Mobile Home Financing: A Primer
Securing traditional financing for mobile homes and manufactured homes can sometimes seem difficult, especially in our current economical market. Whether the mobile home is new to you or being refinanced, lenders typically have stricter underwriting guidelines than more traditional site build homes.
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Building codes changed in late 2005 after the severe hurricane season experienced in the Southern states. Mobile homes built after this date must follow a strict set of building guidelines; this helps to insure safety and a longer life span for those mobile homes built just months before. Safety improvements include stronger construction materials that better resist moisture, wind and fire, extra cross beams for support, plus dozens of additional building improvements.
Given this info, lets examine the various options available for financing your mobile home purchases.
Mobile Home Financing Options
Government backed loans: If you are interested in a brand new mobile home, then a local mobile home dealer or mobile home community will be able to direct you to a nearby financing agency/broker. They will approve you for a certain amount based on your credit history, job record, amount down, current debt, savings, etc. You can then take this approved amount to any mobile home dealer and purchase the new mobile home you want.
The Federal Housing Administration (FHA) and Veterans Association (VA) both have some level of financing available for mobile homes/manufactured homes. The subject property must be located or moved on a suitable site and attached to the ground conforming to current safety codes. Mobile homes attached to rented lots in a rented park may be approved if the mobile home community complies with FHA guidelines.
Conventional Financing: Most conventional lenders will not loan money to mobile homes located within a rented mobile home community. There is simply too much risk (I will explain why a little later). However you can find conventional lenders that will lend to mobile homes with land (meaning the land is owned by the borrower). Some requirements I have found in the past are that the subject mobile home is less than 15 years old, the borrower has 10%-20% down, over a 620 FICO score and an excellent job history.
A subset of conventional loans is the sub-prime lending market, meaning the borrower has less than perfect credit history, typically a FICO score below 620. The sub-prime market has its own lenders that specialize in financing mobile homes on land and within rented parks — requirements vary by lender. These sub prime lenders offer mobile home loans with high interest rates, higher down payments, additional fees and typically shorter terms than conventional or government loans. (10 years V. 30 years)
Private lenders: Anyone that has extra money, a bloated IRA or specializes in privately lending money, may offer a loan on just about any home, if the terms are in the private lenders favor. A great way to find private lenders is to attend a local real estate club meeting and ask others. Private lenders have to conform to certain government lending requirements to avoid fraud, but can decide which homes they choose to invest in based on any requirements they choose at any particular time. If you currently own a piece of land (free & clear) that is ready for a mobile home, many private lenders will lend money if the attached land is placed as collateral. However owning the land outright is not usually a requirement.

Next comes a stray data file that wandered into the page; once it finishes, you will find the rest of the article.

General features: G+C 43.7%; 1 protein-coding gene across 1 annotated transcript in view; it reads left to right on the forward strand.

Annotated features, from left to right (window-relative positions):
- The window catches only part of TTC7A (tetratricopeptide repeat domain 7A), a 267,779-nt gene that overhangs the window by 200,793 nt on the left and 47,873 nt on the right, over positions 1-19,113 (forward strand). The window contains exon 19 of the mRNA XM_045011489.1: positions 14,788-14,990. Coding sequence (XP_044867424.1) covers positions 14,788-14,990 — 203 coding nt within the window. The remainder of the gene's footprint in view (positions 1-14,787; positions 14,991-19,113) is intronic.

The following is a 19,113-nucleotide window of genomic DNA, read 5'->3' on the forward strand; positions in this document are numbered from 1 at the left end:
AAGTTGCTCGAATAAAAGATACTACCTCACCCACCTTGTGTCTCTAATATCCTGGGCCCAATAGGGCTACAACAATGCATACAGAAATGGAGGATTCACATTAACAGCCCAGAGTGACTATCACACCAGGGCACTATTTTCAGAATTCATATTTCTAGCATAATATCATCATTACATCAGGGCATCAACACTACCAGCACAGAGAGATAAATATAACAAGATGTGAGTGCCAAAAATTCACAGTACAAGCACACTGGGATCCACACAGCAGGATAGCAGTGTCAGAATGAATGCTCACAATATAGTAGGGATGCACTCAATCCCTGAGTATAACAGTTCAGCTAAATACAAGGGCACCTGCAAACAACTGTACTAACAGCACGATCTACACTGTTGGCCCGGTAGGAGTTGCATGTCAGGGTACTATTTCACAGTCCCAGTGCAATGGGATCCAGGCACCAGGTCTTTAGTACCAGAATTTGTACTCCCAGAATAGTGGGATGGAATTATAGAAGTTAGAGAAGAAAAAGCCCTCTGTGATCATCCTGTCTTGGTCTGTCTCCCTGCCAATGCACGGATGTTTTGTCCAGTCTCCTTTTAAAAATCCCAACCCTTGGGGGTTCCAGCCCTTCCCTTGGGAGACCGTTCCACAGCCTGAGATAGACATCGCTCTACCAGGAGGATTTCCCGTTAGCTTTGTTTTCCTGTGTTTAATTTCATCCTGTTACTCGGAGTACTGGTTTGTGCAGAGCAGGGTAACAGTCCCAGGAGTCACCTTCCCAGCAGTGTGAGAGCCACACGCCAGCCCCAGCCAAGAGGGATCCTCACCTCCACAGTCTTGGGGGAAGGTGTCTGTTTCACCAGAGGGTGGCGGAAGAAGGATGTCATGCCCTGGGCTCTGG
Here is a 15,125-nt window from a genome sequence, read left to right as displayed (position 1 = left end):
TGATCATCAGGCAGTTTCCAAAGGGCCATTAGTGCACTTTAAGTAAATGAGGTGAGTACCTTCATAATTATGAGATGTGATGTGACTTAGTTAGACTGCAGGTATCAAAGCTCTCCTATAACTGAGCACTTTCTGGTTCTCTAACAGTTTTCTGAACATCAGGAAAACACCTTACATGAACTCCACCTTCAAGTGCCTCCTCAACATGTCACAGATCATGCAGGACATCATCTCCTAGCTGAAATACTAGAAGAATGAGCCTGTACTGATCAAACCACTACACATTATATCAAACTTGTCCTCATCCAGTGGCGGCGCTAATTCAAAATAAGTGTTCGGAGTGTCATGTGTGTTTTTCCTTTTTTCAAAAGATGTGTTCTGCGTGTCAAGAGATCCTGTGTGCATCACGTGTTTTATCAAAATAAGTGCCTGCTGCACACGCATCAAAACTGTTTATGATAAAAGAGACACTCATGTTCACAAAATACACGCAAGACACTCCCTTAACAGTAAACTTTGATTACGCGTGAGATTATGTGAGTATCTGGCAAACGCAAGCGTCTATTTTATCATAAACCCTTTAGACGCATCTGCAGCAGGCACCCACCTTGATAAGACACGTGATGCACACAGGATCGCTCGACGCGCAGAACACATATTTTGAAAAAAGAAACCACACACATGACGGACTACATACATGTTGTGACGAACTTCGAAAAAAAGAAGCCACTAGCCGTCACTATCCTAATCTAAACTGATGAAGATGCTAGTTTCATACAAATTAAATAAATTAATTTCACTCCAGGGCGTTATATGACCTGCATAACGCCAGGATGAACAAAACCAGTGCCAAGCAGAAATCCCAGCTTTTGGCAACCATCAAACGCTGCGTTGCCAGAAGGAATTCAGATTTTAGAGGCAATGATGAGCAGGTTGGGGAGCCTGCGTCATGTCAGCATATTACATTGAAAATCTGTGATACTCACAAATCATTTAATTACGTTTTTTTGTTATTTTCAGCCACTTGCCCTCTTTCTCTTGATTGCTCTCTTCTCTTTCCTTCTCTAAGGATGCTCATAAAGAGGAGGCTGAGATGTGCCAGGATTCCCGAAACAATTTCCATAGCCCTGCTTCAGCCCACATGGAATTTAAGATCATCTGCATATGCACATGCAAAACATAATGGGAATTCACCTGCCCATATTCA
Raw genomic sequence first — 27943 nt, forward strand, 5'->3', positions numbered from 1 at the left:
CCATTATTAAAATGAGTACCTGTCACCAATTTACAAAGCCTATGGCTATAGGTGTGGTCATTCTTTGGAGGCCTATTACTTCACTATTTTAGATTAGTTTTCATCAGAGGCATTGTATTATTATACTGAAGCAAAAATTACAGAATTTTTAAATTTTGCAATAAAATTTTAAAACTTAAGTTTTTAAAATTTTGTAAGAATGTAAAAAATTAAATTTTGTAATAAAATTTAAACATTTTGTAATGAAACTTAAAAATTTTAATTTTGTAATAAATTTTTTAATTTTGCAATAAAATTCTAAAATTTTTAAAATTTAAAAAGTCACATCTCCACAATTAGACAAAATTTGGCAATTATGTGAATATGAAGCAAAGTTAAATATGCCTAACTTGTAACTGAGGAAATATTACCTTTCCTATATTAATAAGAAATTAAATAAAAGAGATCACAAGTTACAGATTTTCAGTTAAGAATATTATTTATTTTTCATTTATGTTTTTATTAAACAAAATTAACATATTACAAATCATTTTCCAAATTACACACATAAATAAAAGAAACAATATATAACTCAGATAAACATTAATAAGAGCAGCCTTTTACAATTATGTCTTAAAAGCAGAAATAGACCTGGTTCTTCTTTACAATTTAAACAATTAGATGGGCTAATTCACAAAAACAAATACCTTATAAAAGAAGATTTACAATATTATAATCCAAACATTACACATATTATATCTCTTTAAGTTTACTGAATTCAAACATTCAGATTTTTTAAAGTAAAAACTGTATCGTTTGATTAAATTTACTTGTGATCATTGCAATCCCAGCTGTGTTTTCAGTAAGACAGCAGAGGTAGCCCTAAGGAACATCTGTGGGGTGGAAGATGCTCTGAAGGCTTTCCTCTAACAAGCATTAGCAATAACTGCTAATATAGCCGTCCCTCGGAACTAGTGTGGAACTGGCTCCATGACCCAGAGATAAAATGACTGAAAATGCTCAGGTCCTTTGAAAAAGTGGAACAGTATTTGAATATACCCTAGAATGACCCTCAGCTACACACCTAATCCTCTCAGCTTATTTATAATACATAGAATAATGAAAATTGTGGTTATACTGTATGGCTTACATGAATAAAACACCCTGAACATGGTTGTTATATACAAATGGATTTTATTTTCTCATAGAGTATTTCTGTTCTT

I personally made a private loan to a friend of mine; in exchange I recorded a note and mortgage against the property so I was protected. I held possession of the Title to the mobile home until the time he planned to pay me off. The old adage is correct, never do business with friends. My friend of many years ended up not being able to pay. I took possession of the home without foreclosing but I lost a good friend in exchange.
Seller Financing: Seller financing really is not a type of lending, however it is an extremely important tool for any serious real estate investor. Why is seller held financing not a type of lending? Seller financing IS NOT the seller lending you money, no money ever changes hands. Instead, it is simply the terms of the sale. The seller is accepting payments for the purchase price of his/her home.
I am happy to say that I have never personally utilized traditional financing to purchase any mobile home. I always structure financing with the owner of the mobile home I am interested in purchasing. Seller financing is easy to structure; there are no credit check and typically I make no down payment. When working with a motivated seller you structure the terms of the financing, not the other way around like traditional financing.
Note: The reason for the statement earlier, “It is risky for Government, conventional, sub-prime and private lenders to lend money to mobile home inside rented parks” is for the fact that the land is not owned by the borrower. Let role play. Let us say you are a lender, and you lend money to a borrower who purchases a mobile home inside a rented park. The borrower loses his or her job and cannot make the monthly payments to both you and the park. It is bad enough that now you are not getting paid on your Note, but now you have to pay the park’s lot/pad rent or risk having your home evicted. If the borrower continues to not pay you must foreclose, continue to pay the lot rent every month and attract a new buyer which is already park approved. Banks and lending companies make money by lending their money and collecting an interest rate. They are not in the real estate business. Most conventional lenders never want to worry about the burden of filling an empty home inside a park.
– J. Fed